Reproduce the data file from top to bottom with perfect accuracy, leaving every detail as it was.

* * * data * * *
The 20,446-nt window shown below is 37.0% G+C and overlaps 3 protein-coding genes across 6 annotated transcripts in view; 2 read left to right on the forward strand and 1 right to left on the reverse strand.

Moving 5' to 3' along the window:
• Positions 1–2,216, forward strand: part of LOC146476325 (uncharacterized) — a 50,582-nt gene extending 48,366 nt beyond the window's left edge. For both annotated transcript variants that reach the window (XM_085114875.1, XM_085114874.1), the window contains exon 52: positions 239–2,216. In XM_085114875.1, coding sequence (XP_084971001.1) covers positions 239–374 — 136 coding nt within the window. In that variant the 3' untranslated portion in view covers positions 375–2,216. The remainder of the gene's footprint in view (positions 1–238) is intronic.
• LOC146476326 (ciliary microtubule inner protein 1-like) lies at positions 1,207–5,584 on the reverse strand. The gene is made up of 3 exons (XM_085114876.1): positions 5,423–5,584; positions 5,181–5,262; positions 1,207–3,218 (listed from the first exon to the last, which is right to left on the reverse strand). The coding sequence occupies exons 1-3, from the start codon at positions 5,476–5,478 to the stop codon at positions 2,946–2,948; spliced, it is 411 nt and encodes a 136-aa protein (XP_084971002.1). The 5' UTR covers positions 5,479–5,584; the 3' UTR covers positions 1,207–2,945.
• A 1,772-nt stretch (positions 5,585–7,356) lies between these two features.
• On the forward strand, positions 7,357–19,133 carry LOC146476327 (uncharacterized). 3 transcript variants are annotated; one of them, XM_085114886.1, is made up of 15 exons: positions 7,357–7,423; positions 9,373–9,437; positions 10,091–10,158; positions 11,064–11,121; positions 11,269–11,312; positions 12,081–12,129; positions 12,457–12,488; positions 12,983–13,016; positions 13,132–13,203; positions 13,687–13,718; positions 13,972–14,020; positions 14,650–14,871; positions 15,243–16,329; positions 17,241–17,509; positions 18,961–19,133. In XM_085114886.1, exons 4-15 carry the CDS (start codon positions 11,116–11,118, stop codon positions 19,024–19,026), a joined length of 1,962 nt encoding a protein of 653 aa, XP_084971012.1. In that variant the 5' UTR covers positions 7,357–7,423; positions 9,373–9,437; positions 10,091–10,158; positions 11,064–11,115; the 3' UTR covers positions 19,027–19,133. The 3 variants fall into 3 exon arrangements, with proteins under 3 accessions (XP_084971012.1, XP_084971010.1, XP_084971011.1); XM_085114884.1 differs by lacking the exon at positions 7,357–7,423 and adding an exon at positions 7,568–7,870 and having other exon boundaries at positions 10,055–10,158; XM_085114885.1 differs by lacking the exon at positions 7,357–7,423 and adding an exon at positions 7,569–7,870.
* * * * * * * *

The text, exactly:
The 20,446-nt window shown below is 37.0% G+C and overlaps 3 protein-coding genes across 6 annotated transcripts in view; 2 read left to right on the forward strand and 1 right to left on the reverse strand.

Moving 5' to 3' along the window:
• Positions 1–2,216, forward strand: part of LOC146476325 (uncharacterized) — a 50,582-nt gene extending 48,366 nt beyond the window's left edge. For both annotated transcript variants that reach the window (XM_085114875.1, XM_085114874.1), the window contains exon 52: positions 239–2,216. In XM_085114875.1, coding sequence (XP_084971001.1) covers positions 239–374 — 136 coding nt within the window. In that variant the 3' untranslated portion in view covers positions 375–2,216. The remainder of the gene's footprint in view (positions 1–238) is intronic.
• LOC146476326 (ciliary microtubule inner protein 1-like) lies at positions 1,207–5,584 on the reverse strand. The gene is made up of 3 exons (XM_085114876.1): positions 5,423–5,584; positions 5,181–5,262; positions 1,207–3,218 (listed from the first exon to the last, which is right to left on the reverse strand). The coding sequence occupies exons 1-3, from the start codon at positions 5,476–5,478 to the stop codon at positions 2,946–2,948; spliced, it is 411 nt and encodes a 136-aa protein (XP_084971002.1). The 5' UTR covers positions 5,479–5,584; the 3' UTR covers positions 1,207–2,945.
• A 1,772-nt stretch (positions 5,585–7,356) lies between these two features.
• On the forward strand, positions 7,357–19,133 carry LOC146476327 (uncharacterized). 3 transcript variants are annotated; one of them, XM_085114886.1, is made up of 15 exons: positions 7,357–7,423; positions 9,373–9,437; positions 10,091–10,158; positions 11,064–11,121; positions 11,269–11,312; positions 12,081–12,129; positions 12,457–12,488; positions 12,983–13,016; positions 13,132–13,203; positions 13,687–13,718; positions 13,972–14,020; positions 14,650–14,871; positions 15,243–16,329; positions 17,241–17,509; positions 18,961–19,133. In XM_085114886.1, exons 4-15 carry the CDS (start codon positions 11,116–11,118, stop codon positions 19,024–19,026), a joined length of 1,962 nt encoding a protein of 653 aa, XP_084971012.1. In that variant the 5' UTR covers positions 7,357–7,423; positions 9,373–9,437; positions 10,091–10,158; positions 11,064–11,115; the 3' UTR covers positions 19,027–19,133. The 3 variants fall into 3 exon arrangements, with proteins under 3 accessions (XP_084971012.1, XP_084971010.1, XP_084971011.1); XM_085114884.1 differs by lacking the exon at positions 7,357–7,423 and adding an exon at positions 7,568–7,870 and having other exon boundaries at positions 10,055–10,158; XM_085114885.1 differs by lacking the exon at positions 7,357–7,423 and adding an exon at positions 7,569–7,870.